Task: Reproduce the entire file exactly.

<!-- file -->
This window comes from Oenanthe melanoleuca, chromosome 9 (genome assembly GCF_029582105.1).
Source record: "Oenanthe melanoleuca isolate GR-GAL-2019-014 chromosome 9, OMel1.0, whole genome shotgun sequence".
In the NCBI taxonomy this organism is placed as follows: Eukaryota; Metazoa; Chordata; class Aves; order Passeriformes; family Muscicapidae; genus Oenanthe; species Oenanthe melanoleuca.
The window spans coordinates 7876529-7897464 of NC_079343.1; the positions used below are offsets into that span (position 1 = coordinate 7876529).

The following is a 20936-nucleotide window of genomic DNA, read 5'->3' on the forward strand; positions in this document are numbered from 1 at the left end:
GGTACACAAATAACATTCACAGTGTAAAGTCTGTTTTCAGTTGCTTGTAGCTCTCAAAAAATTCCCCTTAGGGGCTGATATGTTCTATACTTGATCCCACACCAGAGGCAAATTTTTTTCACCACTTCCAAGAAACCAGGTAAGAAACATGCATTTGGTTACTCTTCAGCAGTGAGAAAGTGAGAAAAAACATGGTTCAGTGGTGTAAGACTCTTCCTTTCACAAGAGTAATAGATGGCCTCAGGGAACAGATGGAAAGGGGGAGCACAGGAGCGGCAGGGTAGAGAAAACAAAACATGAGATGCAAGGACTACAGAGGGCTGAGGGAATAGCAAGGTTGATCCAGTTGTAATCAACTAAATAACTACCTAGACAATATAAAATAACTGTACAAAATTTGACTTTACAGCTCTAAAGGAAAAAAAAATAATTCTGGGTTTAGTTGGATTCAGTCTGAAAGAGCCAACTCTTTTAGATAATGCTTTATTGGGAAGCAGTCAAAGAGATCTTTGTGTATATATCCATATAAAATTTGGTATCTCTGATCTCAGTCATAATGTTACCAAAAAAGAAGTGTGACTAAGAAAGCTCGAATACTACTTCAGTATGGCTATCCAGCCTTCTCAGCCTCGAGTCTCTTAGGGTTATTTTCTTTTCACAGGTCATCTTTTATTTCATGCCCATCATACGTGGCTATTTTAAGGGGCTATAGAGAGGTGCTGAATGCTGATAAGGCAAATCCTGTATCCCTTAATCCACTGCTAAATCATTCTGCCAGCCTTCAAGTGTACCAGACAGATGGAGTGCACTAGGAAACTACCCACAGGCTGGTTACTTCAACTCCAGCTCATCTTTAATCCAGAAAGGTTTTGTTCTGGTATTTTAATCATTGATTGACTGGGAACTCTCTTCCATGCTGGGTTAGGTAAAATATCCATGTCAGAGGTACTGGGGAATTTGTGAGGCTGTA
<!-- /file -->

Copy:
This window comes from Oenanthe melanoleuca, chromosome 9 (genome assembly GCF_029582105.1).
Source record: "Oenanthe melanoleuca isolate GR-GAL-2019-014 chromosome 9, OMel1.0, whole genome shotgun sequence".
In the NCBI taxonomy this organism is placed as follows: Eukaryota; Metazoa; Chordata; class Aves; order Passeriformes; family Muscicapidae; genus Oenanthe; species Oenanthe melanoleuca.
The window spans coordinates 7876529-7897464 of NC_079343.1; the positions used below are offsets into that span (position 1 = coordinate 7876529).

The following is a 20936-nucleotide window of genomic DNA, read 5'->3' on the forward strand; positions in this document are numbered from 1 at the left end:
GGTACACAAATAACATTCACAGTGTAAAGTCTGTTTTCAGTTGCTTGTAGCTCTCAAAAAATTCCCCTTAGGGGCTGATATGTTCTATACTTGATCCCACACCAGAGGCAAATTTTTTTCACCACTTCCAAGAAACCAGGTAAGAAACATGCATTTGGTTACTCTTCAGCAGTGAGAAAGTGAGAAAAAACATGGTTCAGTGGTGTAAGACTCTTCCTTTCACAAGAGTAATAGATGGCCTCAGGGAACAGATGGAAAGGGGGAGCACAGGAGCGGCAGGGTAGAGAAAACAAAACATGAGATGCAAGGACTACAGAGGGCTGAGGGAATAGCAAGGTTGATCCAGTTGTAATCAACTAAATAACTACCTAGACAATATAAAATAACTGTACAAAATTTGACTTTACAGCTCTAAAGGAAAAAAAAATAATTCTGGGTTTAGTTGGATTCAGTCTGAAAGAGCCAACTCTTTTAGATAATGCTTTATTGGGAAGCAGTCAAAGAGATCTTTGTGTATATATCCATATAAAATTTGGTATCTCTGATCTCAGTCATAATGTTACCAAAAAAGAAGTGTGACTAAGAAAGCTCGAATACTACTTCAGTATGGCTATCCAGCCTTCTCAGCCTCGAGTCTCTTAGGGTTATTTTCTTTTCACAGGTCATCTTTTATTTCATGCCCATCATACGTGGCTATTTTAAGGGGCTATAGAGAGGTGCTGAATGCTGATAAGGCAAATCCTGTATCCCTTAATCCACTGCTAAATCATTCTGCCAGCCTTCAAGTGTACCAGACAGATGGAGTGCACTAGGAAACTACCCACAGGCTGGTTACTTCAACTCCAGCTCATCTTTAATCCAGAAAGGTTTTGTTCTGGTATTTTAATCATTGATTGACTGGGAACTCTCTTCCATGCTGGGTTAGGTAAAATATCCATGTCAGAGGTACTGGGGAATTTGTGAGGCTGTA